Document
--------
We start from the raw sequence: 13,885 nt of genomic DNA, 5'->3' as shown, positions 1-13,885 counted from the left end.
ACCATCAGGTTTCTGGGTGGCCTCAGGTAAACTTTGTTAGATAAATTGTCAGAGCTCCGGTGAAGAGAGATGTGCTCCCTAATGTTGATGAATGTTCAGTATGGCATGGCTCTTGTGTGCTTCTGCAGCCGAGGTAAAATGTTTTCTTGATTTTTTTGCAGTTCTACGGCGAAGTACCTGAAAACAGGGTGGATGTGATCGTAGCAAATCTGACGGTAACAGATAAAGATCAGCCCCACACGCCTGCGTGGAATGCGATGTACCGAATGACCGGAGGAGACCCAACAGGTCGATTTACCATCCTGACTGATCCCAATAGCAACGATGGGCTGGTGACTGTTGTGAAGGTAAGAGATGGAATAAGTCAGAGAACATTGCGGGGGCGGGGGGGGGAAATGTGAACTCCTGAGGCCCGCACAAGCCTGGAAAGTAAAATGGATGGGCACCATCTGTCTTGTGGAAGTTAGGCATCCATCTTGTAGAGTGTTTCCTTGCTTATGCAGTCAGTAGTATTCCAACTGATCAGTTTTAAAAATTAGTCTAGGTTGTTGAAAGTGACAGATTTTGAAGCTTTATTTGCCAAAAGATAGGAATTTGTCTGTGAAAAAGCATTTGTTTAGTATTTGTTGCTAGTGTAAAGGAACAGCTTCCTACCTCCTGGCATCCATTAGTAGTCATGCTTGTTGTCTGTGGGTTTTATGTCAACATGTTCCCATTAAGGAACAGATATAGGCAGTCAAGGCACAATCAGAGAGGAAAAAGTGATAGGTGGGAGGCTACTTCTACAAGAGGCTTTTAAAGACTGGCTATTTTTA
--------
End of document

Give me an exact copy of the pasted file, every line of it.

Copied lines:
We start from the raw sequence: 13,885 nt of genomic DNA, 5'->3' as shown, positions 1-13,885 counted from the left end.
ACCATCAGGTTTCTGGGTGGCCTCAGGTAAACTTTGTTAGATAAATTGTCAGAGCTCCGGTGAAGAGAGATGTGCTCCCTAATGTTGATGAATGTTCAGTATGGCATGGCTCTTGTGTGCTTCTGCAGCCGAGGTAAAATGTTTTCTTGATTTTTTTGCAGTTCTACGGCGAAGTACCTGAAAACAGGGTGGATGTGATCGTAGCAAATCTGACGGTAACAGATAAAGATCAGCCCCACACGCCTGCGTGGAATGCGATGTACCGAATGACCGGAGGAGACCCAACAGGTCGATTTACCATCCTGACTGATCCCAATAGCAACGATGGGCTGGTGACTGTTGTGAAGGTAAGAGATGGAATAAGTCAGAGAACATTGCGGGGGCGGGGGGGGGAAATGTGAACTCCTGAGGCCCGCACAAGCCTGGAAAGTAAAATGGATGGGCACCATCTGTCTTGTGGAAGTTAGGCATCCATCTTGTAGAGTGTTTCCTTGCTTATGCAGTCAGTAGTATTCCAACTGATCAGTTTTAAAAATTAGTCTAGGTTGTTGAAAGTGACAGATTTTGAAGCTTTATTTGCCAAAAGATAGGAATTTGTCTGTGAAAAAGCATTTGTTTAGTATTTGTTGCTAGTGTAAAGGAACAGCTTCCTACCTCCTGGCATCCATTAGTAGTCATGCTTGTTGTCTGTGGGTTTTATGTCAACATGTTCCCATTAAGGAACAGATATAGGCAGTCAAGGCACAATCAGAGAGGAAAAAGTGATAGGTGGGAGGCTACTTCTACAAGAGGCTTTTAAAGACTGGCTATTTTTA